They say fact is stranger than fiction, and we are living in times that exemplify this. How can one take to the extreme a reality that already feels beyond the pale? Last week, the Trump-Pence administration tried their hand and surpassed our historically low expectations, yet again, when the State Department struck from its annual human rights report the full range of abuses and violations experienced by women, girls, LGBTQI people and other marginalized communities around the world.
Historically, the report has served as an affirmation by the U.S. government of the full human rights agenda and established solidarity with individuals, organizations and movements everywhere who seek to protect and advance human rights. To step away from exerting even negligible authority on issues of human dignity and wellbeing is under-charted territory as far as the U.S. government is concerned. In a tactical move from covert action to overt attack, the U.S. State Department, under the leadership of former president of ExxonMobil Rex Tillerson, effectively and willfully denied reality, doctored the truth and neglected its core mission.
The signal is clear: That women, girls, LGBTQI people and other marginalized communities are not people. Or at least not people deserving of protection from rights violations.
While the report takes a decidedly low view of human rights and who holds them, a pattern is emerging that deserves some analysis. Whether it is omitting, paring down or even inventing new language, the Trump-Pence administration doesn’t always limit itself to 280 characters. Employees at the Centers for Disease Control and Prevention (CDC) have been directed to avoid using seven words in budget documents—“evidence-based,” “science-based,” “vulnerable,” “entitlement,” “diversity,” transgender” and “fetus.” A leaked White House Domestic Policy Council wish list for domestic and international programs proposed equal funding for “fertility awareness methods” and modern contraceptives. In case you were wondering, “fertility awareness” is code for natural family planning—known for its lower effectiveness rate and lower popularity among women. For adolescents, the administration recommends “sexual risk avoidance,” also known as, you guessed it, abstinence-only programs.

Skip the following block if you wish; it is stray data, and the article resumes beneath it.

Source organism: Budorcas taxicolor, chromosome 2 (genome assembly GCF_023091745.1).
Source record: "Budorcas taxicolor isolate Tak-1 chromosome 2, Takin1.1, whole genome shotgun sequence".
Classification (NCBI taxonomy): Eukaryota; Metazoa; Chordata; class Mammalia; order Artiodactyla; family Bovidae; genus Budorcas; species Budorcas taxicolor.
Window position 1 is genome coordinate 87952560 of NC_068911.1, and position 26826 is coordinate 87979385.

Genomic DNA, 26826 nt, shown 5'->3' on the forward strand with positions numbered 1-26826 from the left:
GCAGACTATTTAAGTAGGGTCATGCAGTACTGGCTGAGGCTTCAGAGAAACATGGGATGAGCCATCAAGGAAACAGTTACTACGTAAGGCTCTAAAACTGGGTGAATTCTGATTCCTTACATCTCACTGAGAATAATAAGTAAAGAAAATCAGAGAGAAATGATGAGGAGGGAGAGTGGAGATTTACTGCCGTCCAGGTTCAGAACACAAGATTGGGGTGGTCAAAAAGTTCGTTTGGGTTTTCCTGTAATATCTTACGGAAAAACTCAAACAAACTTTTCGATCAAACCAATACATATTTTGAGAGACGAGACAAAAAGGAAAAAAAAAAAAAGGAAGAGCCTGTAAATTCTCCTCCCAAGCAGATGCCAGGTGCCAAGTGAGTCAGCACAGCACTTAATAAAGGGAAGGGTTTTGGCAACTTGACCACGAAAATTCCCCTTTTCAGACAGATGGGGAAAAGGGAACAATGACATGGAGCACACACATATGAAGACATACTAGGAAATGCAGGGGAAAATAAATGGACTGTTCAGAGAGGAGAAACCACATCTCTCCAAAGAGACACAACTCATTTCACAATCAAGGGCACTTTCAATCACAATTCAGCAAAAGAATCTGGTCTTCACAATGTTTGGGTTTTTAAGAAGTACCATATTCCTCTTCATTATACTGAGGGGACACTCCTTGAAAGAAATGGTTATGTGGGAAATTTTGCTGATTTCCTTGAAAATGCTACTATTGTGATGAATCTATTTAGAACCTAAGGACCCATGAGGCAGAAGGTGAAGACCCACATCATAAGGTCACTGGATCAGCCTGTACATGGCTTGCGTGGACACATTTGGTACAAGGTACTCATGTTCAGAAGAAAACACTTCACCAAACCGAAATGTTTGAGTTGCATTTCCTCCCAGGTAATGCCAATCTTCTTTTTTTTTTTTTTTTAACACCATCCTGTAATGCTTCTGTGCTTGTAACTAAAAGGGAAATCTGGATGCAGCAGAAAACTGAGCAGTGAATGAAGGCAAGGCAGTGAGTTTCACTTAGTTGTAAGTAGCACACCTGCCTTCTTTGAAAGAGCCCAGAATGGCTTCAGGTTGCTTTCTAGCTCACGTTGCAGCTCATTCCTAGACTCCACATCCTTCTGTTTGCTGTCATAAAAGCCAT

PAI’s advocacy record teaches us to interrogate both motivation and incentives whenever a government or policymaker becomes a wordsmith. So: What to make of this new and selective vocabulary?
First, what gets measured gets done. With the intentional removal of key language from the human rights report, the government is complicit in the eradication of a baseline against which future progress—or lack thereof—will be measured. We measure, for example, efforts to make programs rights-based and not coercive because we prize autonomy and agency. This simple measurement has transformed the realities of millions of women and girls.
First, what gets measured gets done. With the intentional removal of key language from the human rights report, the government is complicit in the eradication of a baseline against which future progress—or lack thereof—will be measured.
Second, what gets silenced is forgotten. Once removed, a word or a concept can be nearly impossible to re-introduce. The United Nations teaches us this—that even in negotiations over non-binding resolutions, governments look for what is included and what is not in an effort to pace their own efforts against global consensus. Abortion disappears, even when used in a context like “rarer” and “reducing,” and any woman anywhere who seeks an abortion suffers.
And third, words have no power on the pages of a dictionary, but can become potent and dangerous when applied to real lives. State Department spokeswoman Heather Nauert claimed the report isn’t downgrading coverage of women’s issues—just avoiding duplication and sharpening its focus. This would all be welcome news if it weren’t combined with the administration’s own concerted attacks on the rights of women and girls in the United States and overseas.
Attacks on Title X have begun in full swing, and they feel eerily similar to harmful U.S. foreign policies like Global Gag Rule. In 2017, the Trump-Pence administration signed legislation that allows states to deny federal funding to providers who perform legal abortions. New grant guidelines released last week now prioritize providers who focus on abstinence-only and natural family planning methods. The impact such policies would have in the U.S. is predictable, as anti-woman U.S. administrations have been testing such policies out on women overseas for decades—we will see more unintended pregnancies, more unsafe abortions, more maternal and child deaths and the continued erosion of women’s fundamental human rights and autonomy.
What’s needed? A strategic consolidation of the rights movement, a more robust grassroots mobilization for global women’s issues and more funding for a field that is literally the cornerstone of almost every other development issue. That, and an unapologetic litmus test for administrations about the belief in human dignity for all and the value of investing taxpayer dollars based on data and evidence—instead of junk science, propaganda and discrimination.